Consider, for example, what would happen if the smtp injector fails because the SMTP listener reports a disk-full condition. If the fetcher has already deleted the mail, we lose. This means the fetcher cannot delete mail until it is notified to do so by the smtp injector. This in turn raises a host of questions. How would they communicate? What message, exactly, would the injector pass back? The global complexity of the resulting system, and its vulnerability to subtle bugs, would almost certainly be higher than that of a monolithic program.

Pipelines are a marvelous tool, but not a universal one.

The opposite of a shellout is a wrapper. A wrapper creates a new interface for a called program, or specializes it. Often, wrappers are used to hide the details of elaborate shell pipelines. We'll discuss interface wrappers in Chapter 11. Most specialization wrappers are quite simple, but nevertheless very useful.

As with shellouts, there is no associated protocol because the programs do not communicate during the execution of the callee; but the wrapper usually exists to specify arguments that modify the callee's behavior.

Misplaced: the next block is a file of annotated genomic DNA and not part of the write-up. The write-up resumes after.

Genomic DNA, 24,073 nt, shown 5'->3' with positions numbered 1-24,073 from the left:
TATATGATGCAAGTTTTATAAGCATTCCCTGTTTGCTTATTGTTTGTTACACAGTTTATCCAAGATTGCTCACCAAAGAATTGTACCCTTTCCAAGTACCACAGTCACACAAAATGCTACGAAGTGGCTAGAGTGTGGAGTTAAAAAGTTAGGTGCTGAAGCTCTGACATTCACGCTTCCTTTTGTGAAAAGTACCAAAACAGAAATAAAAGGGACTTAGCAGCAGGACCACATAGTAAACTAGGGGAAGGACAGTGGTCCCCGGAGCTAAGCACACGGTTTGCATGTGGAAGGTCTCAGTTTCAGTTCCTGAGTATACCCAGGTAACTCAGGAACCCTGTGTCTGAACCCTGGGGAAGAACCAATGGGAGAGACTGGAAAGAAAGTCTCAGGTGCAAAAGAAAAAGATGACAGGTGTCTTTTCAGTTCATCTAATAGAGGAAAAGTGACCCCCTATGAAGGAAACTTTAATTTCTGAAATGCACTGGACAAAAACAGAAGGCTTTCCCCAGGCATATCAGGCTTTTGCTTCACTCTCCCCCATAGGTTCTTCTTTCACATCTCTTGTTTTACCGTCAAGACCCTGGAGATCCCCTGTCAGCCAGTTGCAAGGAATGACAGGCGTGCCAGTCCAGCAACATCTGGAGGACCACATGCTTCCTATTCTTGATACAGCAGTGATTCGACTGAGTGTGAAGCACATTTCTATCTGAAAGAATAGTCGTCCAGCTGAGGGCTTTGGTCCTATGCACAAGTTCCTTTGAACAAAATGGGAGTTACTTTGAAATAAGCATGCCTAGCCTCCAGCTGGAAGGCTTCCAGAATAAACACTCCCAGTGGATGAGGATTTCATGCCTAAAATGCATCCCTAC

One common use of wrapper scripts is as security wrappers. A security script may call a gatekeeper program to check some sort of credential, then conditionally execute another based on the status value returned by the gatekeeper.

Bernstein chaining is a specialized security-wrapper technique first invented by Daniel J. Bernstein, who has employed it in a number of his packages. (A similar pattern appears in commands like nohup(1) and su(1), but the conditionality is absent.) Conceptually, a Bernstein chain is like a pipeline, but each successive stage replaces the previous one rather than running concurrently with it.

The usual application is to confine security-privileged applications to some sort of gatekeeper program, which can then hand state to a less privileged one. The technique pastes several programs together using execs, or possibly a combination of forks and execs. The programs are all named on one command line. Each program performs some function and (if successful) runs exec(2) on the rest of its command line.